When we got married, my wife wore her mother's wedding dress. It's a traditional white dress, which was altered for my wife and has now been worn twice in 50 years. It's possible that my daughter might wear the same dress, although it would need more alteration, since my daughter is already taller than my wife. The dress has been in a garment bag hanging in a spare room for 18 years now since its last use. It's a sentimental reminder of our wedding day.
I commented on a set of "trash the dress" photos posted on a web site the other day. I said that it bothered me and it seemed like they were being disrespectful of their own wedding. It seemed like the new brides didn't care.
Those who responded assured me that these sessions allow the brides to express themselves and they young women were just being playful.
What, as a person who rolls in mud?
One person said "I don't get what a wedding dress has to do with marriage. "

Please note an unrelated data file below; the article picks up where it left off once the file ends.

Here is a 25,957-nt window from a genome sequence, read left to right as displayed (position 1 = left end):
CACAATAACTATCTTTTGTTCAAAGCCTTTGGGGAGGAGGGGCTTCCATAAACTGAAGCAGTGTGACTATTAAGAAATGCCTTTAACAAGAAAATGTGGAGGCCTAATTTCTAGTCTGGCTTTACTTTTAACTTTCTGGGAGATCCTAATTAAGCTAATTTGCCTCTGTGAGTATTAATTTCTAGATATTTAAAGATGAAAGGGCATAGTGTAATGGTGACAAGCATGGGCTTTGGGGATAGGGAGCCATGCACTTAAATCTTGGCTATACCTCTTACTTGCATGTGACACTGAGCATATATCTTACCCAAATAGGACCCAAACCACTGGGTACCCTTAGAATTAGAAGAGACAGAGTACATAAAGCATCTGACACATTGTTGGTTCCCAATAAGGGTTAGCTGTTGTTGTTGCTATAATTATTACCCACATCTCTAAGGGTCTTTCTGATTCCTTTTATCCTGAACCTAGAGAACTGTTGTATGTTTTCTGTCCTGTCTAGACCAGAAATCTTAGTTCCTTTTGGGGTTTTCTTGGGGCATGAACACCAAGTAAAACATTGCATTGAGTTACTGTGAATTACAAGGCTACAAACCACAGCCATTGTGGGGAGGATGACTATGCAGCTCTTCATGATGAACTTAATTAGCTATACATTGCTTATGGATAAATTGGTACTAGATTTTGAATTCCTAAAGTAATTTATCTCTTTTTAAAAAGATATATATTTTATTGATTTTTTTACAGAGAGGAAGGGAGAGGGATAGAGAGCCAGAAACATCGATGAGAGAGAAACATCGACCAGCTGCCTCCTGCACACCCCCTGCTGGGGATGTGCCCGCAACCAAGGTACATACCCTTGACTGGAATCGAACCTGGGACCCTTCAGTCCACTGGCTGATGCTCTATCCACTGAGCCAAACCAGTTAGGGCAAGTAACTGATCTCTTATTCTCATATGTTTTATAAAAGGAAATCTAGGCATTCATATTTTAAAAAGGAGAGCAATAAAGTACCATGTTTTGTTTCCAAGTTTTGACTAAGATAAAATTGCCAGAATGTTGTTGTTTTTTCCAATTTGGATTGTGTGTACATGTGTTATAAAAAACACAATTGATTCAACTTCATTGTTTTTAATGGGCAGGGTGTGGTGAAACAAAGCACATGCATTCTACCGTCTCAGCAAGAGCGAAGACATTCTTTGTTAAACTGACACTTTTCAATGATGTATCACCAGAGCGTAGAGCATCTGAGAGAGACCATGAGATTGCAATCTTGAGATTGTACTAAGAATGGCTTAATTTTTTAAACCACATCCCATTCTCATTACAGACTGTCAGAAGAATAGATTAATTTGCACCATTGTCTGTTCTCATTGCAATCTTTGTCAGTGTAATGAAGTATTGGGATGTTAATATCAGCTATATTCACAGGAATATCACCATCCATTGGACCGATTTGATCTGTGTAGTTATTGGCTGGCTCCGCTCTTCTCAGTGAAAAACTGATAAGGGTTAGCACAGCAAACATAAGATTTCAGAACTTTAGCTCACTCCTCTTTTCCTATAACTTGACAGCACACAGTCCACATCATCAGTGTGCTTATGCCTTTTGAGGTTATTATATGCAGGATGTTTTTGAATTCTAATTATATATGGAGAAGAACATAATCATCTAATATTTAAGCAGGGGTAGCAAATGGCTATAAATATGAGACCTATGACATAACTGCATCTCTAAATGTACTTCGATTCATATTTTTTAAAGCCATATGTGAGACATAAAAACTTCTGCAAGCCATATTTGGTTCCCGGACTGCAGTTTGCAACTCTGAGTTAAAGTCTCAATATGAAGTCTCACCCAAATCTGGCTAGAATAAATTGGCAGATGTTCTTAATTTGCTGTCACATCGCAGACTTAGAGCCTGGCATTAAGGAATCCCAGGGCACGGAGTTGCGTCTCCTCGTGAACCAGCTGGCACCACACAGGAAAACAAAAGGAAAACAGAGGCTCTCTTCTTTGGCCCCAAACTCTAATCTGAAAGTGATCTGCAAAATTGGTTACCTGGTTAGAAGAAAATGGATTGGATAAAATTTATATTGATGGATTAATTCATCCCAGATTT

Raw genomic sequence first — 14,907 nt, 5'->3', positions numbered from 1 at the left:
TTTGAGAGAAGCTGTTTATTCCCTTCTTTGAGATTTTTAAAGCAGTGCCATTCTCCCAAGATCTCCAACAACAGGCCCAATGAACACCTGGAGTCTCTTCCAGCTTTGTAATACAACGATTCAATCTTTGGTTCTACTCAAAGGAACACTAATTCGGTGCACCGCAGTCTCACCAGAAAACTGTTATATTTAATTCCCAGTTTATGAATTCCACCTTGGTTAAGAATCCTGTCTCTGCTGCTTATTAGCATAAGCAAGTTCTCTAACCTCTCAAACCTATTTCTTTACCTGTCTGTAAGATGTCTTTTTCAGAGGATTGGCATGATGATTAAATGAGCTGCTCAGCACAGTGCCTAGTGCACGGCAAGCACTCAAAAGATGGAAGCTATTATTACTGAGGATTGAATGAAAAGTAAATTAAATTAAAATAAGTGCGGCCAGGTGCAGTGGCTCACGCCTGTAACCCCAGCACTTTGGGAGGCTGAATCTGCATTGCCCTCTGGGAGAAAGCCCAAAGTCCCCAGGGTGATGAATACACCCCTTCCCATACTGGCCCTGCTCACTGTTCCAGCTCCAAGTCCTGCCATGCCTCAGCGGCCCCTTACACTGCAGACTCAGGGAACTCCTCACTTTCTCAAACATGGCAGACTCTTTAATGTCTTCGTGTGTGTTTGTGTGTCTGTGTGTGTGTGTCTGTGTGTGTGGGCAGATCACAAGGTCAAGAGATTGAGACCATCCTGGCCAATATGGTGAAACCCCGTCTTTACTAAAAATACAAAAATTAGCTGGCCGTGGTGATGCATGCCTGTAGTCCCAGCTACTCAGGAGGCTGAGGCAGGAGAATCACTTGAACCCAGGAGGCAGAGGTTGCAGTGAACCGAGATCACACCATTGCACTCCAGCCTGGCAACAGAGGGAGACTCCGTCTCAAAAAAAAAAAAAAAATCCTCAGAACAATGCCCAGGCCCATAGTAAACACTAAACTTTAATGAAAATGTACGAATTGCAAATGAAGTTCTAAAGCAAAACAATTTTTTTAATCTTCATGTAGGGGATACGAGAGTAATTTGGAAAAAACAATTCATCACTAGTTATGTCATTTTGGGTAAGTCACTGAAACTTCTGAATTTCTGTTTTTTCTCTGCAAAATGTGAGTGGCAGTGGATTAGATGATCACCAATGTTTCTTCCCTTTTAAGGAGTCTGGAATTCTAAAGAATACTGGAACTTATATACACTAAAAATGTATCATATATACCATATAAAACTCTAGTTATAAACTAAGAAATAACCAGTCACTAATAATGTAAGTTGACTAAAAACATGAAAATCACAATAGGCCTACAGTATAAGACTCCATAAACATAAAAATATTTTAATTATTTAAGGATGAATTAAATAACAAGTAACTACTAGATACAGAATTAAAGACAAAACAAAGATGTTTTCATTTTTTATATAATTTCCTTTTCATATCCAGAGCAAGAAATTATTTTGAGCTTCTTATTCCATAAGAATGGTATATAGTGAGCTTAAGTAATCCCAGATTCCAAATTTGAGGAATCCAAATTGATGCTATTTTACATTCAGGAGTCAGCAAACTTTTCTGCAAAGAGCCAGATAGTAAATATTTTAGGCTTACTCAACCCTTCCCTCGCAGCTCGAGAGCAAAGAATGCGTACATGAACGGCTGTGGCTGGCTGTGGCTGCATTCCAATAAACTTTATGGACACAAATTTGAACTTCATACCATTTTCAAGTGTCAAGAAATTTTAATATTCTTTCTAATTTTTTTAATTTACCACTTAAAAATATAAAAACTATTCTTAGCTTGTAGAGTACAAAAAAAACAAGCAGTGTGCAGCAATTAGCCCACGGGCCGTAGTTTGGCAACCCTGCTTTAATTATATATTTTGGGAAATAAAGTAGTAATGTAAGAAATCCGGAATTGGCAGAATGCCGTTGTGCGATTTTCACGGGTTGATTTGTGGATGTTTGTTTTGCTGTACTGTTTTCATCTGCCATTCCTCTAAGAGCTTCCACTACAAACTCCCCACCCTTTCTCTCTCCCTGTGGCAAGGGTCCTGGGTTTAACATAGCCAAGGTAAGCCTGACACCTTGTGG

A wedding is a ritual. It is symbolic in every step, from setting, to clothing, to procession, to vows, etc. It affirms our place together as partners and affirms our place within the long line of those in our families who've gone before us. The wedding dress is a symbol to be honored, like a military uniform, a flag, a Bible, a Koran, etc. It's special. It should be.
The photographer stated that the brides "preferred these shots far more than the bridal portraits we did with them prior to their weddings". Well, which photograph will hang on their walls, the formal portrait, the candid at the reception, or the one where they've got mud and slime all over their dress and they're sitting in a creek bed?
I wouldn't tell someone not to do a "trash the dress" session, it's their choice. I'd even be excited to do a session with a new bride where they wore the dress in unexpected situations that brought a sense of humor to the shots. I don't think I'd want to shoot a session that seems to discount the momentous occasion that had just happened in the life of this new bride.